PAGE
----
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Posts in mac

Replacing QuickCursor with Keyboard Maestro

QuickCursor was a great app which allowed you to use your favorite text editor to edit text anywhere on the Mac. For example, rather than writing a blog post in a form field in your browser, you could press a keyboard shortcut and then whatever text you had written would be sent BBEdit (or any other text editor). You could finish writing your post using all of the features of your preferred text editor (and, most importantly, not have to worry about your browser window crashing or anything else that might cause you to lose your work). When you finished writing, your text would automatically be sent from your text editor back to the web browser. (If the awesomeness of this is not immediately obvious, watch this short YouTube video showing how QuickCursor worked.)

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Billings Pro Adds Mobile Estimates and Apple Watch Features

I've used Billings for invoicing and time tracking since shortly after I first started freelancing years ago. I recently (finally) upgraded to Billings Pro, and I've been testing out the most recent update to the apps for Mac and iOS. The latest version brings Apple Watch support, mobile estimates, and seamless integration of all of the Billings Pro features across all my devices.

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Gestimer: Effortlessly Set Timers on a Mac

When I think about what makes a great app, I don't think it needs to be packed full of every imaginable feature. It doesn't need to be as precisely and extensively engineered as Editorial or Tweetbot. A great app can just as easily be an app like Pedometer++ or Blink, apps which enable users to accomplish a specific task in a way that is delightful and useful. Which brings me to Gestimer, a Mac App that launched in late June.

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MindNode 2.0 for Mac

Mindnode has been a favorite at MacStories for a while, and I'm happy to see a brand new version for Mac available today. MindNode 2.0 for Mac is an entirely new app, with an introductory price of $19.99 US ($29.99 after the intro sale).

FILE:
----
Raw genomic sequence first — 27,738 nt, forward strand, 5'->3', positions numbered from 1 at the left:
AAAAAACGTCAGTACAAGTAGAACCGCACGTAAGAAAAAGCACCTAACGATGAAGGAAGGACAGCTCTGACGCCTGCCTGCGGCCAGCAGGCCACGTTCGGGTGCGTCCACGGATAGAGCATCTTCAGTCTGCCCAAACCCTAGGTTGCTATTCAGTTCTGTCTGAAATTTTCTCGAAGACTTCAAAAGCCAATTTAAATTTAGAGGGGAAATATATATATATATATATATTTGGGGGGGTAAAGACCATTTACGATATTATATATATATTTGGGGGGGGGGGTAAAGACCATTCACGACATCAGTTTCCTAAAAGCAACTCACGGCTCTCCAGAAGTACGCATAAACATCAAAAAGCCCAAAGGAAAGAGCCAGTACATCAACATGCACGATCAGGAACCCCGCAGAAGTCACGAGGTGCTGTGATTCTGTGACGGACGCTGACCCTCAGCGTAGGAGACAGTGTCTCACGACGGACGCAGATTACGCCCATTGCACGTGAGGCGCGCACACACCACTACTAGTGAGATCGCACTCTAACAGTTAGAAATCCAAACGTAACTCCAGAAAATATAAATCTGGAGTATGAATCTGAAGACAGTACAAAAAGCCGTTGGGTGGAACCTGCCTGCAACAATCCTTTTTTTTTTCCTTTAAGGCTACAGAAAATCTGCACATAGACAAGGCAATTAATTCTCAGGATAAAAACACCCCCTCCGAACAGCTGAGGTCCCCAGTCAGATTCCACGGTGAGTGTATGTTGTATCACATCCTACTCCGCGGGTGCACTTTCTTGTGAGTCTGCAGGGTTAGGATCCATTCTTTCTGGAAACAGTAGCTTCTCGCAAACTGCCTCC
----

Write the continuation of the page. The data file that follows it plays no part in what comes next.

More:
The new version includes a variety of features that expand MindNode's usefulness beyond simple mind mapping to make it a powerful tool for collaboration, polishing ideas, and writing (among the many things mind maps are great for). All this while maintaining the attributes that set it apart from the beginning: simplicity and elegance.

The new features include notes, something I'd always felt was an oversight in MindNode. I like to keep my topic titles as short as possible, and being able to expand on an idea or add extended thoughts via attached notes is vital. MindNode 2.0 does a nice job of indicating which nodes have notes with an unobtrusive icon while concealing the extra cruft. Notes can be included in the various export formats (PDF, Freemind, OPML, Image, Markdown, or text).

When I'm writing, mind maps are the first tool I employ to brainstorm, develop, and begin structuring a piece. The outline view in MindNode (new to the Mac version) means I can see a linear view of my content as I work in the less restrictive format of a mind map. Being able to include notes in the Markdown export means that I can even begin developing paragraphs right in the mind map.

That leads me to mention my favorite new feature: the ability to preview the rendered Markdown from a mind map while I work using Marked 2 (my own Markdown preview and writing tool). Click File -> Advanced -> Open in Marked and a full preview of the Markdown export, including notes, will update every time the mind map saves. (iThoughtsX has Marked integration, as well.)

MindNode had also been missing the ability to add icons and markers to nodes, but not anymore. The "Stickers" feature lets you choose from a custom set of tinted icons to set ideas apart. You can also add labels to connections to help make things more scannable.